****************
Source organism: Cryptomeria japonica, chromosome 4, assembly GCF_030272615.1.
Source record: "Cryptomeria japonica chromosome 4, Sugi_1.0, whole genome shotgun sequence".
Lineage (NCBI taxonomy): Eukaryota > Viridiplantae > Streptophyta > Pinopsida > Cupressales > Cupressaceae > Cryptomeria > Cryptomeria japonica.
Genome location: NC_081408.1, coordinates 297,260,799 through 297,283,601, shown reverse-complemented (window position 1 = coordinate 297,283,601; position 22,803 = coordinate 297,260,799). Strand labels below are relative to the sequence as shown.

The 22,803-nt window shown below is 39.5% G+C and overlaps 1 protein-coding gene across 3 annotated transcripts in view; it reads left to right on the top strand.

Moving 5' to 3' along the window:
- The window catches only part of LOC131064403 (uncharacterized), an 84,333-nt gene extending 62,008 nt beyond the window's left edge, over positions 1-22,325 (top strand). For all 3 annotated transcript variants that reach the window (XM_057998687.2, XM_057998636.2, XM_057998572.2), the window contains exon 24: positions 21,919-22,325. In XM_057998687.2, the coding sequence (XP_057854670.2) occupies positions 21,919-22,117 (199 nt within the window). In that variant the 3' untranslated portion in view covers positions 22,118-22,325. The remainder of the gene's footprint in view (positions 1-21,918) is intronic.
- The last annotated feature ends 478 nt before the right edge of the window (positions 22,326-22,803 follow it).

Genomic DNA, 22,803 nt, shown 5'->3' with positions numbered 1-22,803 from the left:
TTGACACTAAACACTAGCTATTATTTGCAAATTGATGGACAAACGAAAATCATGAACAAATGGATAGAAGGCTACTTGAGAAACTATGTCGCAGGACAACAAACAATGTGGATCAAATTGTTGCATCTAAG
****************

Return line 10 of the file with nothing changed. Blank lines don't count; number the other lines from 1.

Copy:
TTGACACTAAACACTAGCTATTATTTGCAAATTGATGGACAAACGAAAATCATGAACAAATGGATAGAAGGCTACTTGAGAAACTATGTCGCAGGACAACAAACAATGTGGATCAAATTGTTGCATCTAAG